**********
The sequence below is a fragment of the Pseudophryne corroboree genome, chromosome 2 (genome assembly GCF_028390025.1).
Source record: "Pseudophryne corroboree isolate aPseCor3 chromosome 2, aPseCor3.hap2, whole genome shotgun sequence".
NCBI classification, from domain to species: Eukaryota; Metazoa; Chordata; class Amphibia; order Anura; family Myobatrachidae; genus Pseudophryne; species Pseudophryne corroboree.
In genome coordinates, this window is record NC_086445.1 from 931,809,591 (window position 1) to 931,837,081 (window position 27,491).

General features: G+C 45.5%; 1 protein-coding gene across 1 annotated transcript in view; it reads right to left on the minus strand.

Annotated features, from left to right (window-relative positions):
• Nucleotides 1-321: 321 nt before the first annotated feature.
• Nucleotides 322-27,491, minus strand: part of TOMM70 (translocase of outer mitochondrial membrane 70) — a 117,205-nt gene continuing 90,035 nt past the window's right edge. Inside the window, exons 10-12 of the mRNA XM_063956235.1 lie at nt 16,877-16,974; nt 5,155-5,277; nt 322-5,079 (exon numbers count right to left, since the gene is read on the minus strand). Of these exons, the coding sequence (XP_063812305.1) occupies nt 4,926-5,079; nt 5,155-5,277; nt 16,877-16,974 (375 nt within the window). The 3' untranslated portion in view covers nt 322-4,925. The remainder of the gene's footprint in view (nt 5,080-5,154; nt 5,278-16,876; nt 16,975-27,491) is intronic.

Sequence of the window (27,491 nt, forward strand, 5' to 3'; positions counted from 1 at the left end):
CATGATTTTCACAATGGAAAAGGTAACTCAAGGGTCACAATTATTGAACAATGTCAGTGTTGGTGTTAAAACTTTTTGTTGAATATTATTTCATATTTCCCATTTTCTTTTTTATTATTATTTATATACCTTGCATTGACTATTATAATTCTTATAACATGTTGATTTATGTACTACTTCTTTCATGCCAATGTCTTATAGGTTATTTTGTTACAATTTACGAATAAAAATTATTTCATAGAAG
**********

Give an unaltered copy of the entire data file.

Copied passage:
The sequence below is a fragment of the Pseudophryne corroboree genome, chromosome 2 (genome assembly GCF_028390025.1).
Source record: "Pseudophryne corroboree isolate aPseCor3 chromosome 2, aPseCor3.hap2, whole genome shotgun sequence".
NCBI classification, from domain to species: Eukaryota; Metazoa; Chordata; class Amphibia; order Anura; family Myobatrachidae; genus Pseudophryne; species Pseudophryne corroboree.
In genome coordinates, this window is record NC_086445.1 from 931,809,591 (window position 1) to 931,837,081 (window position 27,491).

General features: G+C 45.5%; 1 protein-coding gene across 1 annotated transcript in view; it reads right to left on the minus strand.

Annotated features, from left to right (window-relative positions):
• Nucleotides 1-321: 321 nt before the first annotated feature.
• Nucleotides 322-27,491, minus strand: part of TOMM70 (translocase of outer mitochondrial membrane 70) — a 117,205-nt gene continuing 90,035 nt past the window's right edge. Inside the window, exons 10-12 of the mRNA XM_063956235.1 lie at nt 16,877-16,974; nt 5,155-5,277; nt 322-5,079 (exon numbers count right to left, since the gene is read on the minus strand). Of these exons, the coding sequence (XP_063812305.1) occupies nt 4,926-5,079; nt 5,155-5,277; nt 16,877-16,974 (375 nt within the window). The 3' untranslated portion in view covers nt 322-4,925. The remainder of the gene's footprint in view (nt 5,080-5,154; nt 5,278-16,876; nt 16,975-27,491) is intronic.

Sequence of the window (27,491 nt, forward strand, 5' to 3'; positions counted from 1 at the left end):
CATGATTTTCACAATGGAAAAGGTAACTCAAGGGTCACAATTATTGAACAATGTCAGTGTTGGTGTTAAAACTTTTTGTTGAATATTATTTCATATTTCCCATTTTCTTTTTTATTATTATTTATATACCTTGCATTGACTATTATAATTCTTATAACATGTTGATTTATGTACTACTTCTTTCATGCCAATGTCTTATAGGTTATTTTGTTACAATTTACGAATAAAAATTATTTCATAGAAG